Imagine the following scenario: Firefighters are dispatched to a local residence where fire is showing from the second-story front window. Arriving on the scene, the firefighters begin to evaluate potential water sources, spot a fire hydrant on the street, and head toward it to establish a water supply. As they reach the hydrant, they realize it’s not operational—it’s completely consumed by a tree and vegetation! They’ll be lucky if they can open just one of the outlets, especially after noting a red tag displaying “out of service” in faded letters.
An out-of-service hydrant due to vegetation growth is just one of many worst-case scenarios that can greet fire service personnel at the scene of a fire. Blocked hydrants, closed underground valves, and broken hydrant stems are all conditions that can substantially hinder a fire department’s ability to mitigate damage to property, protect the health and wellness of occupants in surrounding buildings, and provide for firefighter safety during fire operations.
Which agency was responsible to maintain or replace fire hydrants in that community, the fire department or the water provider? Did one agency fail to notify the other of a potential issue? Was a notification made but proper maintenance steps not taken to resolve the issue? An inoperable hydrant is a major cause for concern for both agencies, regardless of when the issue was found and which agency was responsible. Firefighters rely on water providers and their water supply systems to perform as expected during chaotic and life-threatening situations. Water providers rely on fire departments to keep facilities in working order as much as possible because irregular or incorrect usage can also cause broken hydrants.
A close working relationship between fire departments and local water providers is crucial to avoiding such situations. Ideally, the interaction between the two agencies will provide opportunities to cooperate on hydrant placement, maintenance, inspection, and flow testing. Unfortunately, at times there is friction between water providers (which can be publicly funded or privately owned) and fire departments (which can be career, volunteer, combination, publicly funded, or privately owned). Leaders of both agencies must address questions of liability and responsibility to make sure that issues such as inoperable hydrants are limited and that there’s a process established to manage out-of-service hydrants efficiently.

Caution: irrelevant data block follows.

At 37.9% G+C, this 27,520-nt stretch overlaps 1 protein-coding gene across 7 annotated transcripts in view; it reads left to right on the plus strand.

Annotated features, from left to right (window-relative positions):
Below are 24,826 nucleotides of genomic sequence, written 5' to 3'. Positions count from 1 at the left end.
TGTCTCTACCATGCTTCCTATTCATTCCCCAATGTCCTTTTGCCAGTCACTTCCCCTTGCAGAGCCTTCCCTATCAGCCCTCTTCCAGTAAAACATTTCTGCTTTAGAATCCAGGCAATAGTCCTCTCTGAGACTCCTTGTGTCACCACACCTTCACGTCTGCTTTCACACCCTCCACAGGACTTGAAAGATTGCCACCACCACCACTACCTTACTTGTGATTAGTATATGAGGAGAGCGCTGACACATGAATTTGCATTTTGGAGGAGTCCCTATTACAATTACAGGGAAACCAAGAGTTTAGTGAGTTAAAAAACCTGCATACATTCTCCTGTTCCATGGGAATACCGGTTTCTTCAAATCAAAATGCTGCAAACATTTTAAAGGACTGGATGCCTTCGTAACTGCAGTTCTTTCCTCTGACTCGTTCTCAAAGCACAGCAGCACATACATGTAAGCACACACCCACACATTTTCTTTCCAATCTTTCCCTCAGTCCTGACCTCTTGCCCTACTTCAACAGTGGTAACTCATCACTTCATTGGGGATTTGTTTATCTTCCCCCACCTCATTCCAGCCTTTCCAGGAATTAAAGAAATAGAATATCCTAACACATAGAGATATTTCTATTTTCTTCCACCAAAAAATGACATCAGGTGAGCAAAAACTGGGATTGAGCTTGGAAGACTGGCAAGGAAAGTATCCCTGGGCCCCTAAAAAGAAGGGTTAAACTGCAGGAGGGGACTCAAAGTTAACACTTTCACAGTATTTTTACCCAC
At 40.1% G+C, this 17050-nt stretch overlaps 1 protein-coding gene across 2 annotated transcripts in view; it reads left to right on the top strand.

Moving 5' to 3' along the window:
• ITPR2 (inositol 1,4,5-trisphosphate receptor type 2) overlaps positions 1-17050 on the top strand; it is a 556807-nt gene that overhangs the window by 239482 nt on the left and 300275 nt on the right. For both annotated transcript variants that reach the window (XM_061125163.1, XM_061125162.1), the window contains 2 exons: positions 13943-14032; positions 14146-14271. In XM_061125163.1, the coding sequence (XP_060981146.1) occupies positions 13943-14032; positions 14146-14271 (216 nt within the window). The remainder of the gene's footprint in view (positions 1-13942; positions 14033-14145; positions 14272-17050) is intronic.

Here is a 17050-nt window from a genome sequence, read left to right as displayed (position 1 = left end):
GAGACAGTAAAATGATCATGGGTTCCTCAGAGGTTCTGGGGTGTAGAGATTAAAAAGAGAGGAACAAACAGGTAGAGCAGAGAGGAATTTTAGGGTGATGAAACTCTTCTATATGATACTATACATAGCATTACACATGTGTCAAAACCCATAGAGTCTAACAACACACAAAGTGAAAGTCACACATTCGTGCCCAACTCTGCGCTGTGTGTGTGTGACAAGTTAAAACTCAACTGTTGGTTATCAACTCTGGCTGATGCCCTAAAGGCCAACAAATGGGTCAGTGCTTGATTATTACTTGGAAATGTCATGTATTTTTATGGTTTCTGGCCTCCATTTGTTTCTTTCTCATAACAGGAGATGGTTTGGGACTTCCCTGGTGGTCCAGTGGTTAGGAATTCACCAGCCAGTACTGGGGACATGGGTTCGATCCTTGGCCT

ISO’s Fire Suppression Rating Schedule (FSRS) recognizes a community’s overall fire suppression capabilities by evaluating three key components: fire departments, water supply, and emergency communications systems, with extra credit for community risk reduction. The fire department and water providers play key roles in obtaining the highest rating possible, as their combined scores make up 90 of the 105.5 points possible (emergency communications account for 10 points, with 5.5 points extra credit for community risk reduction).
Since the FSRS establishes a community-based evaluation system, the same applicable credit for hydrant maintenance, inspection, and flow testing is given whether the functions are handled by the fire department or water provider for a given area. When a community is serviced by multiple water providers, the applicable credit for maintenance, inspection, and flow testing is given based on the percentage of hydrants each water system supplies to the community.
Community fire suppression is dependent on multiple agencies and engineered fire protection systems, including fire alarms, sprinkler and standpipe systems, fire department apparatus, hydrant systems, and communications systems. It requires cooperation between agencies, strict equipment maintenance, and attention to applicable national standards to make sure of the best outcome on any given day. Agencies can contact our Public Protection Classification (PPC™) customer support team at isomitigation.com or 1-800-444-4554 at any time with questions regarding FSRS credit items.